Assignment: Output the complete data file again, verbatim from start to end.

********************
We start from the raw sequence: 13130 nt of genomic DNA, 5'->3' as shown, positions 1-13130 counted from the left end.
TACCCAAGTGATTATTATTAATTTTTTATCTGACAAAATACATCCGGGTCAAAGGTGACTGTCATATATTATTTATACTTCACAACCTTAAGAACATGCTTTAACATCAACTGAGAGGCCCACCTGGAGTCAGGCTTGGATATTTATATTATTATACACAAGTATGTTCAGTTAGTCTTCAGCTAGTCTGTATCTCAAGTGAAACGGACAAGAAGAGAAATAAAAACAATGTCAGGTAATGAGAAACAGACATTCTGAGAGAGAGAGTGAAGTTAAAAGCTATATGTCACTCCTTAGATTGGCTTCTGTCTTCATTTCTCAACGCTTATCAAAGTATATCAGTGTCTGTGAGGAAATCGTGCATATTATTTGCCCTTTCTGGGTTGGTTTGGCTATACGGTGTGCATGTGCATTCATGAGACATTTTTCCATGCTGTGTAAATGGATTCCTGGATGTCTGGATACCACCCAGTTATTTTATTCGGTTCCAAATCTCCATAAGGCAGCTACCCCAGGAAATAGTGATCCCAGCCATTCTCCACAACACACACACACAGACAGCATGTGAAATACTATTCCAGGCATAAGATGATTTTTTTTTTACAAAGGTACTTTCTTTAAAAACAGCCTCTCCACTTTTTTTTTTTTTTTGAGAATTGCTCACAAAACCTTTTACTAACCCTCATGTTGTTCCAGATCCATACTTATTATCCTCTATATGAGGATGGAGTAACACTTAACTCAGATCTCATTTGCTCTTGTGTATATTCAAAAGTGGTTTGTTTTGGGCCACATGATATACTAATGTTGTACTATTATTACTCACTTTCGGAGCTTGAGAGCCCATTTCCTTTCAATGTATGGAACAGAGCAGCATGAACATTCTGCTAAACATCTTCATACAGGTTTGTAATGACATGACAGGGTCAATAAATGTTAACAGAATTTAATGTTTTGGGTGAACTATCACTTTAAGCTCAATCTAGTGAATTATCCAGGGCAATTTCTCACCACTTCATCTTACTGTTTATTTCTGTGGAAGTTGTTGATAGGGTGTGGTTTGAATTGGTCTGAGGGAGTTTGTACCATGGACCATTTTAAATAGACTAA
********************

We start from the raw sequence: 13130 nt of genomic DNA, 5'->3' as shown, positions 1-13130 counted from the left end.
TACCCAAGTGATTATTATTAATTTTTTATCTGACAAAATACATCCGGGTCAAAGGTGACTGTCATATATTATTTATACTTCACAACCTTAAGAACATGCTTTAACATCAACTGAGAGGCCCACCTGGAGTCAGGCTTGGATATTTATATTATTATACACAAGTATGTTCAGTTAGTCTTCAGCTAGTCTGTATCTCAAGTGAAACGGACAAGAAGAGAAATAAAAACAATGTCAGGTAATGAGAAACAGACATTCTGAGAGAGAGAGTGAAGTTAAAAGCTATATGTCACTCCTTAGATTGGCTTCTGTCTTCATTTCTCAACGCTTATCAAAGTATATCAGTGTCTGTGAGGAAATCGTGCATATTATTTGCCCTTTCTGGGTTGGTTTGGCTATACGGTGTGCATGTGCATTCATGAGACATTTTTCCATGCTGTGTAAATGGATTCCTGGATGTCTGGATACCACCCAGTTATTTTATTCGGTTCCAAATCTCCATAAGGCAGCTACCCCAGGAAATAGTGATCCCAGCCATTCTCCACAACACACACACACAGACAGCATGTGAAATACTATTCCAGGCATAAGATGATTTTTTTTTTACAAAGGTACTTTCTTTAAAAACAGCCTCTCCACTTTTTTTTTTTTTTTGAGAATTGCTCACAAAACCTTTTACTAACCCTCATGTTGTTCCAGATCCATACTTATTATCCTCTATATGAGGATGGAGTAACACTTAACTCAGATCTCATTTGCTCTTGTGTATATTCAAAAGTGGTTTGTTTTGGGCCACATGATATACTAATGTTGTACTATTATTACTCACTTTCGGAGCTTGAGAGCCCATTTCCTTTCAATGTATGGAACAGAGCAGCATGAACATTCTGCTAAACATCTTCATACAGGTTTGTAATGACATGACAGGGTCAATAAATGTTAACAGAATTTAATGTTTTGGGTGAACTATCACTTTAAGCTCAATCTAGTGAATTATCCAGGGCAATTTCTCACCACTTCATCTTACTGTTTATTTCTGTGGAAGTTGTTGATAGGGTGTGGTTTGAATTGGTCTGAGGGAGTTTGTACCATGGACCATTTTAAATAGACTAA